American electric car manufacturer Tesla Motors has unveiled a home battery system designed to store energy when rates are cheap for use in expensive peak times.
The sleek white storage device named the Powerwall and previously referred to as ‘the missing piece’, was designed with the ambition to facilitate the shift away from fossil fuels towards renewable power.
In addition to the Powerwall for homes, Tesla offers a whole range of battery sizes for use by businesses and utilities – all derived from lithium ion battery technology used in Tesla Motors cars.
At a launch event at Tesla’s facility near Los Angeles, the firm’s CEO Elon Musk said the company’s goal was to "fundamentally change the way the world uses energy on an extreme scale".
Some analysts suggested that apart from these noble goals, Tesla is quite likely looking for a new source of revenue as its car-making business still fails to make sufficient profit.
Tesla envisions a world where people have solar panels on their roofs (preferably those supplied by SolarCity, another firm with Musk’s involvement), generating power throughout the day. As electricity demand of households tends to peak in the morning and evening hours, not in line with the peak generation times, the home battery would store this surplus energy for later use. Currently, home generators have the only option to sell the energy they don't need to the grid (and buy it back at peak times at the more expensive rate).
The cheapest six-inch wide 10kWh Powerwall comes at $3,500, excluding inverter and installation cost.
Tesla is already testing the batteries in cooperation with SolarCity. The firms have installed several hundred of batteries in local houses with support of California's public utility regulator.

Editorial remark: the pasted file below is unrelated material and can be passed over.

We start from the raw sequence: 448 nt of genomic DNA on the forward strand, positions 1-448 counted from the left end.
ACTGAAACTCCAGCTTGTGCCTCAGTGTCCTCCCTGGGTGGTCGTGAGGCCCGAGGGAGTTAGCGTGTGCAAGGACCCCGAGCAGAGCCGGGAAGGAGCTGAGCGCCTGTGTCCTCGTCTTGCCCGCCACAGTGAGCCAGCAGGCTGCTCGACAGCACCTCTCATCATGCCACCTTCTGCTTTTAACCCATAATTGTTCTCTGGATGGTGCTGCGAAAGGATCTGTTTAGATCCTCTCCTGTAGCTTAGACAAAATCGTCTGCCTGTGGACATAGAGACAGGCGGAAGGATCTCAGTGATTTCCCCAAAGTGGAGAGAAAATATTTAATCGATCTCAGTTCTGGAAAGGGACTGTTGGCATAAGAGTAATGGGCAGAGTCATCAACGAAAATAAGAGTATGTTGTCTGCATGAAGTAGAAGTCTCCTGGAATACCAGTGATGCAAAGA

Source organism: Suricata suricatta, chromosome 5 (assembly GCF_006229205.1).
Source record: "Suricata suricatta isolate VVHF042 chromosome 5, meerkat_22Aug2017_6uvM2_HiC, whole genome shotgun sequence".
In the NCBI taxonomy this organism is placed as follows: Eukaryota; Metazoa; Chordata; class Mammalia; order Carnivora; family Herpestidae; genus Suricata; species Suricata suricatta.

Battery storage technology has already been explored by operators of solar and wind power installations and electrical networks. Tesla wants to break into this market with a 100kWh battery, referred to by Musk as the ‘power pack’.
Musk explained during the conference he expected to have a low but growing gross margin in battery products in the fourth quarter of this year and added that battery products would be "materially profitable" some time next year.
Analysts agree the move towards battery production may prove wise for the car maker, which is currently building its lithium ion battery Gigafactory in Nevada, the USA.
"A cost effective home energy storage system it could prove far more valuable, and profitable, than anything the company is doing with automobiles," said Karl Brauer, a senior analyst with auto industry research firm Kelley Blue Book.
Deutsche Bank estimated sales of stationary battery storage systems for homes and commercial uses could yield as much as $4.5bn in revenue for Tesla.
Though valued at just $200m in 2012, the energy storage industry is expected to grow to $19bn by 2017, according to research firm IHS CERA.